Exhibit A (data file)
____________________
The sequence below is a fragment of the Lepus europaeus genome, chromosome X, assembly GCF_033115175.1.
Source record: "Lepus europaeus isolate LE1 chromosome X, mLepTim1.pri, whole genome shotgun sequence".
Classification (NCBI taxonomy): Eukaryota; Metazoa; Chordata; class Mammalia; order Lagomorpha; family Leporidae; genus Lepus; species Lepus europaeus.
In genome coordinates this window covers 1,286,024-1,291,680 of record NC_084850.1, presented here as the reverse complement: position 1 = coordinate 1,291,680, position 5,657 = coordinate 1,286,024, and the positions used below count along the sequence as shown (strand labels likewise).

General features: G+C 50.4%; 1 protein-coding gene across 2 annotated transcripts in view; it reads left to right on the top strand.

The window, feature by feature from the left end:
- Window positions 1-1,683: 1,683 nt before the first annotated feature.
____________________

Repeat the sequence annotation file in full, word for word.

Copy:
The sequence below is a fragment of the Lepus europaeus genome, chromosome X, assembly GCF_033115175.1.
Source record: "Lepus europaeus isolate LE1 chromosome X, mLepTim1.pri, whole genome shotgun sequence".
Classification (NCBI taxonomy): Eukaryota; Metazoa; Chordata; class Mammalia; order Lagomorpha; family Leporidae; genus Lepus; species Lepus europaeus.
In genome coordinates this window covers 1,286,024-1,291,680 of record NC_084850.1, presented here as the reverse complement: position 1 = coordinate 1,291,680, position 5,657 = coordinate 1,286,024, and the positions used below count along the sequence as shown (strand labels likewise).

General features: G+C 50.4%; 1 protein-coding gene across 2 annotated transcripts in view; it reads left to right on the top strand.

The window, feature by feature from the left end:
- Window positions 1-1,683: 1,683 nt before the first annotated feature.